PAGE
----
There’s more life-coaching here as Kondo points out the obvious reasons that you do not need to hold on to old credit card receipts, apartment leases or instruction manuals. It’s not that you don’t know these things intrinsically, it’s that the task of going through every piece of paper in your home is daunting, depressing and feels undoable. But after having tackled clothing and books, I was unstoppable. Decluttering had become my religion. I could no longer share my space with unnecessary paperwork. It is a tedious, painfully boring part of the process, but then it’s done, for good, and before you know it, you’re slam-dunking junk mail into your recycling bin for sport.
Komono, the Japanese word for “all the rest of your crap”takes up a lot of time. Among the items in this giant miscellaneous category: CDs, DVDs, bathroom stuff, cleaning stuff, kitchen stuff … it’s a handful. But the momentum carried me through.
Once I started paring down all my belongings to only those that are necessary and/or make me happy, it was hard to leave any storage bin unturned. And it’s amazing what you find: ancient cosmetics samples, 19 coffee mugs, expired soup. It’s not like I was holding on to these things for a reason — I didn’t even realize I still had a lot of it. It’s just stuff that moved with me from apartment to apartment that I was too lazy or distracted to pare down sooner.
A few weeks and one injury later (see video above), there was new breathing room in my cabinets, space under the sink and a much better sense of what I have in my home. Ever go out to the drug store for Advil only to get home to realize you had a bottle or two shoved into a cabinet? No longer.
Only now, after you’ve honed the ability to find what sparks joy for you (still sounds ridiculous, I know) can you easily go through items that tug at your heartstrings and figure out whether it truly makes you happy and is thus worth keeping. For an amateur hoarder like myself, that meant sifting through two giant rattan boxes that I’d purchased specifically to hold all the sentimental crap that I couldn’t bear to get rid of before. Now, it was barely a problem. Certain things I wanted to save, like ribbons I’ve won competing in horse shows, a handful of greeting cards, press passes to movies I’ve reviewed and concerts I’ve watched from backstage, but the rest of it was easy to let go. And I finally got around to the I’ll-do-it-one-day-but-really-never task of compiling all of my photos in shoeboxes and various other apartment locations and putting them into proper albums.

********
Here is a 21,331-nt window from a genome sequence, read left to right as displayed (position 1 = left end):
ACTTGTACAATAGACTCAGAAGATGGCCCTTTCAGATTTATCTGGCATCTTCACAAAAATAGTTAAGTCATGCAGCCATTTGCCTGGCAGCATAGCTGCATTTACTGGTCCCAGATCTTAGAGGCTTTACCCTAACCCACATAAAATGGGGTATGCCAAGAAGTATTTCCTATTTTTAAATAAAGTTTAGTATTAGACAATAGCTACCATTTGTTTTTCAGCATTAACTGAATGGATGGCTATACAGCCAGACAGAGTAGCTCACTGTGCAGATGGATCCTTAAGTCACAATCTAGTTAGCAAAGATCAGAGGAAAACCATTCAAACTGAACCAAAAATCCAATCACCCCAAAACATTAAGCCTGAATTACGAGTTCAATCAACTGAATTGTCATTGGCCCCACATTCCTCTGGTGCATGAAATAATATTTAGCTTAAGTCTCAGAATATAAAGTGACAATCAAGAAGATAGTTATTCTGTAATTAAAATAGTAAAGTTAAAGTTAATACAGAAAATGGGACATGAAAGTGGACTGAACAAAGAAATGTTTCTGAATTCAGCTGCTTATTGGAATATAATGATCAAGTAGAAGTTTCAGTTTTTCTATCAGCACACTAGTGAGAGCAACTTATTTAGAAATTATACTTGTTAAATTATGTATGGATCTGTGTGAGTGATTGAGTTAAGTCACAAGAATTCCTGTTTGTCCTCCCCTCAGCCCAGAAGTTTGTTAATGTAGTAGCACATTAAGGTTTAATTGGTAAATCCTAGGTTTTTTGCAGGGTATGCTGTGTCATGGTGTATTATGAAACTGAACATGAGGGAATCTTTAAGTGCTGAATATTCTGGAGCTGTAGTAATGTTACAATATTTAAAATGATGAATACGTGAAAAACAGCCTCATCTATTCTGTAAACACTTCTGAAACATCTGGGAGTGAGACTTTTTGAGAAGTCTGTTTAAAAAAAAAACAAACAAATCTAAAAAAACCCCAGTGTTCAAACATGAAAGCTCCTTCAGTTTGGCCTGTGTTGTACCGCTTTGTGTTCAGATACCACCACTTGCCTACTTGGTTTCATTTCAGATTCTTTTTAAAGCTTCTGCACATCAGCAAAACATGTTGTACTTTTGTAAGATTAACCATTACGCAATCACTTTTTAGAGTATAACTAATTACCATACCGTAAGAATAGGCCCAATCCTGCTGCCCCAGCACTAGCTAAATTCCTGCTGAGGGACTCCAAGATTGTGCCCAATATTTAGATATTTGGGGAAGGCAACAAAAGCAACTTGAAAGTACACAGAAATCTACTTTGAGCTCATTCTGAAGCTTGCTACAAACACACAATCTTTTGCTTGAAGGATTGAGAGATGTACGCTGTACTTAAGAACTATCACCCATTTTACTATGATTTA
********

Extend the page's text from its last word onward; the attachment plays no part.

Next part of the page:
PHASE 2: PUTTING IT ALL AWAY
You find temporary homes for you things as you go in the discarding process, but your reward at the end of the purge is getting to find just the right place for each and every item. This is highly, highly satisfying. Not to mention an ongoing process. I still find myself rejiggering where things will live.
Kondo’s got very specific recommendations when it comes to finding homes for your stuff. In some cases, they made a lot of sense. I dream of one day having a kitchen big enough for all my cooking accouterments to be housed in drawers and cabinets, leaving my bright, shiny countertops free and clear and ready for cooking prep. The Kondo way.
With some of her other suggestions, however, I started to go off script. She thinks storing handbags inside of handbags is best (can’t do it) and that shower products should be dried and stored out of sight, rather than left on the ledge, to avoid soap scum (not a chance).
When all was said and done, I donated and threw out a total of about 25 lawn-sized garbage bags. Kondo claims to help you reevaluate your relationship with your stuff, and I’m a believer. Downsides: Trying to force my husband into KonMari-ing his own stuff resulted in some marital strife (Kondo issues a stern warning about not forcing your loved ones to tidy but I didn’t listen). And we have a toddler, which means tons of toys, books and clothing, and the sheer volume makes me twitchy now. But I try to keep my kiddo’s stuff under control and donate the clothes and toys she’s not into or outgrows in five minutes.
All in all, this journey has taken me from borderline hoarder to an organized, clutter-free, KonMari devotee. If you do it right, Kondo says, you’ll live surrounded by only the things you love (along with the necessities), which will make you happier in your day to day life. She’s right—and it’s magical.
For much more on Marie Kondo (now a new mom!), pick up this week’s issue of PEOPLE, on newsstands Friday.